Bacterial sulfate reduction is a naturally occurring process that proceeds only in the absence of oxygen and in the presence of sufficient organic carbon and sulfate. The net byproducts of sulfate reduction, hydrogen sulfide and bicarbonate, can precipitate metal sulfides and neutralize acidic water, respectively. An experimental wetland was designed and built to maximize contact between mine drainage and the anaerobic zone of the organic substrate, where sulfate reduction takes place. Preliminary results from the wetland were encouraging. Iron concentrations decreased from 237 to 27 mg l-1, ph increased from 2.9 to 6.5, and alkalinity increased from 0 to 1,077 mg l-1 when the mine drainage was forced through the anaerobic zone. The observed improvement in water quality was due to the inherent chemical characteristics of the organic substrate as well as to bacterial activity. Bacterial sulfate reduction rates in the organic substrate ranged from 0.002 to 0.6 Mmol/l-sediment/day. Sulfate reduction rates are high enough to significantly affect the water quality of acid mine drainage. Minor modifications to existing wetland designs may improve the efficiency of water treatment by incorporating anaerobic bacterial processes.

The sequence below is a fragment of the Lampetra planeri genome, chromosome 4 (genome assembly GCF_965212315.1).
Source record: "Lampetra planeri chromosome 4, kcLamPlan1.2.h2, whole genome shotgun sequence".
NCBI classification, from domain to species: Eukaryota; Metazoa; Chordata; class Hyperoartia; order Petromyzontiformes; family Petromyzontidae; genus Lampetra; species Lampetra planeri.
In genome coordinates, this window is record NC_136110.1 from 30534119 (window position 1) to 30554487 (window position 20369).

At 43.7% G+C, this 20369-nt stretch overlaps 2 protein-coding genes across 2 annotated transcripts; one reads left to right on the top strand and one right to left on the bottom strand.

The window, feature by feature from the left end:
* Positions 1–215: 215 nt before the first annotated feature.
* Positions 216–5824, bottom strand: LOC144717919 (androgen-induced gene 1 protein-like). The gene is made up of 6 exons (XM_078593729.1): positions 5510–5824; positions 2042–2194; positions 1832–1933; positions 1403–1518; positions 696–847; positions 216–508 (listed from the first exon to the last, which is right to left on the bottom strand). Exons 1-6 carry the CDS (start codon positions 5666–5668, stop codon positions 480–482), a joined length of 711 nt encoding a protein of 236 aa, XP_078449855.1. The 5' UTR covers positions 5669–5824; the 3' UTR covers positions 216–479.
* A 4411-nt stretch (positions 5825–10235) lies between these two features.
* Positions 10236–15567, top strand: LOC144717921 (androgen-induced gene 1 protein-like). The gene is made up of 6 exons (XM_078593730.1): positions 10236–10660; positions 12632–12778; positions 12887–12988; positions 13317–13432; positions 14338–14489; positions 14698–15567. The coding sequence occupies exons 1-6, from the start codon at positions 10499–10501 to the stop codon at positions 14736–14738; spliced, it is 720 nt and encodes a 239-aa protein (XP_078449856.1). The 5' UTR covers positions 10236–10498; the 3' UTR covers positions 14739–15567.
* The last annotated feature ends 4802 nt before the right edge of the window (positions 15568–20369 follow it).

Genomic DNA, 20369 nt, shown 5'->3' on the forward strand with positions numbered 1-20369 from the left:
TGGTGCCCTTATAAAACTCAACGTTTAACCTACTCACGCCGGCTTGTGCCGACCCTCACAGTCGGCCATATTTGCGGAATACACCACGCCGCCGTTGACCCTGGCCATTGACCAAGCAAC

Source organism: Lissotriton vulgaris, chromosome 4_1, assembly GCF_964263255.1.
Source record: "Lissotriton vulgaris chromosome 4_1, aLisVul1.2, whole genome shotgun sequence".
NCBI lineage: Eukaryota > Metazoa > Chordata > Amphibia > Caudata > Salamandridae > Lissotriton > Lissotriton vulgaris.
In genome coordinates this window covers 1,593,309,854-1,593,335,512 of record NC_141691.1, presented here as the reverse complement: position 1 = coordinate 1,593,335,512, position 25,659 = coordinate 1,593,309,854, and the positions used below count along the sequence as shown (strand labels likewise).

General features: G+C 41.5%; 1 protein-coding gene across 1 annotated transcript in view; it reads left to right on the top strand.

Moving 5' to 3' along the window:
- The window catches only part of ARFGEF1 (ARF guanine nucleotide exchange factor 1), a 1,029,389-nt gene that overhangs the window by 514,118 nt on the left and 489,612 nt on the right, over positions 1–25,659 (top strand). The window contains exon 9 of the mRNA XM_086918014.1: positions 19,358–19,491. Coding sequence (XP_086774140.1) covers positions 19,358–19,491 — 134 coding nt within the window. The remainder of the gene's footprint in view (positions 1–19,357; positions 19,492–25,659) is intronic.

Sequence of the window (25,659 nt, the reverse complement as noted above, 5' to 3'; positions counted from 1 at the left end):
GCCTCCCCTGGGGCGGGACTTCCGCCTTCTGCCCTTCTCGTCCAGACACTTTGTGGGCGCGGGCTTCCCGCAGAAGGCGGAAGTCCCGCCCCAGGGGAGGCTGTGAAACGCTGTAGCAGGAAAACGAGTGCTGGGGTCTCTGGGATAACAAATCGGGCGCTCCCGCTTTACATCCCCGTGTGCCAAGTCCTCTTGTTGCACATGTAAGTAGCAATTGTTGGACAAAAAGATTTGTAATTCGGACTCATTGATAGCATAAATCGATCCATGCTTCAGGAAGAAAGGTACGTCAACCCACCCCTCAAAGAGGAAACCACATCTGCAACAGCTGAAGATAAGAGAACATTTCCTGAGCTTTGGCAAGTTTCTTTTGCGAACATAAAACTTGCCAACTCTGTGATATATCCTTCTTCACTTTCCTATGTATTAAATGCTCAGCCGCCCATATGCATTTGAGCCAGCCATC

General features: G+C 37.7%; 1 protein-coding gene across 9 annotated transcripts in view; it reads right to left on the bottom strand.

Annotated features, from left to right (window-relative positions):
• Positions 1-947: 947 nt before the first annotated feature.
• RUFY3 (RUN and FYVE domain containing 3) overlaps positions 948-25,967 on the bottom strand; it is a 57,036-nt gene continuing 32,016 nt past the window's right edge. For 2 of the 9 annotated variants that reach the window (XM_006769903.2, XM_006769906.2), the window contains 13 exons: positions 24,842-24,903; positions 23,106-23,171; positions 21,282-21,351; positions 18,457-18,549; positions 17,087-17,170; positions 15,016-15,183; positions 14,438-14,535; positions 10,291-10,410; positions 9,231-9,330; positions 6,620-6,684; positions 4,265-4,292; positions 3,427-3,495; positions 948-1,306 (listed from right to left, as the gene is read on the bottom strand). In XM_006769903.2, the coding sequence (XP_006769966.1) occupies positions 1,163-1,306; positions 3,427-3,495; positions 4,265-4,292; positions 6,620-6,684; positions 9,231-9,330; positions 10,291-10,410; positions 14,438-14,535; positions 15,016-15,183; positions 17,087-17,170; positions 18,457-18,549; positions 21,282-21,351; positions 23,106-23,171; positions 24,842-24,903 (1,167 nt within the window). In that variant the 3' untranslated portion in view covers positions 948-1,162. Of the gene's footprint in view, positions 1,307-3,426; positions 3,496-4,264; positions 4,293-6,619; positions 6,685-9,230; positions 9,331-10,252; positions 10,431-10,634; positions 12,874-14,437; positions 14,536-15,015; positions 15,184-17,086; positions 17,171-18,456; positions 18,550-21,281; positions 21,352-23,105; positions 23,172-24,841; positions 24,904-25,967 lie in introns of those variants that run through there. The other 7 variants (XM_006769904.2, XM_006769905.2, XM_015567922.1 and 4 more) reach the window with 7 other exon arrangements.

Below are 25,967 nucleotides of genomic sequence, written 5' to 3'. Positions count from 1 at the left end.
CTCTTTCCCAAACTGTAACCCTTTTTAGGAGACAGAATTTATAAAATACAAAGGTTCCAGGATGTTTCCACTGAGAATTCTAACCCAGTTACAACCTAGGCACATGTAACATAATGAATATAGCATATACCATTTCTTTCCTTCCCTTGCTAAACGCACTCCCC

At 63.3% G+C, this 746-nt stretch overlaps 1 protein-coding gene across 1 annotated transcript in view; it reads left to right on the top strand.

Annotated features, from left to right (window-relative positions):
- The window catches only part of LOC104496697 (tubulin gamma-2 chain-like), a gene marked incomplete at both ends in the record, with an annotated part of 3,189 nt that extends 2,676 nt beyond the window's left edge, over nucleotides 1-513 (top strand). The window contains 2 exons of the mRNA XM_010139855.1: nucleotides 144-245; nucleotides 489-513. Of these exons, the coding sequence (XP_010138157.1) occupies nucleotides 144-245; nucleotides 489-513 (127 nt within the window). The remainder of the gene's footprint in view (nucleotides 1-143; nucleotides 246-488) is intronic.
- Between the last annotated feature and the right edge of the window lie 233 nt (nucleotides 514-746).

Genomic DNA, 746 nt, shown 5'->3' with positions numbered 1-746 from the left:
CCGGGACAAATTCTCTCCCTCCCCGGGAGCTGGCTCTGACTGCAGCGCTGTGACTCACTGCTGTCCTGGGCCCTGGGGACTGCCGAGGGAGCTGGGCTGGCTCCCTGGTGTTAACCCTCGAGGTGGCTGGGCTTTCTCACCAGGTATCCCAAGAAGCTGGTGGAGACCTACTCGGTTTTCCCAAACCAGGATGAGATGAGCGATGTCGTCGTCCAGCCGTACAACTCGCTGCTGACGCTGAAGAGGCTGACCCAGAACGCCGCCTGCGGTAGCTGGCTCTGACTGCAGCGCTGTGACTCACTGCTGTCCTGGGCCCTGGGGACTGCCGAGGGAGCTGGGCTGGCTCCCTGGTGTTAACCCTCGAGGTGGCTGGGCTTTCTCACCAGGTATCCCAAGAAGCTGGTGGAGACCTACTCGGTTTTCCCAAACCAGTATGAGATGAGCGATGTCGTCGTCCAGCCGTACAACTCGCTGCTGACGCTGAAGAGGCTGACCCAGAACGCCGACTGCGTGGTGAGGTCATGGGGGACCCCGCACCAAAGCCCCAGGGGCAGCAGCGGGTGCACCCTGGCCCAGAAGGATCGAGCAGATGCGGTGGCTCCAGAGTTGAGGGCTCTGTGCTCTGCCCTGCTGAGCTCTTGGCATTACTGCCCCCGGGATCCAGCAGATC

Biohydrometallurgy--'89: Proceeds '89 Intl Symp. Biohydro. Canmet, Ottawa, Ontario, PP. 627-41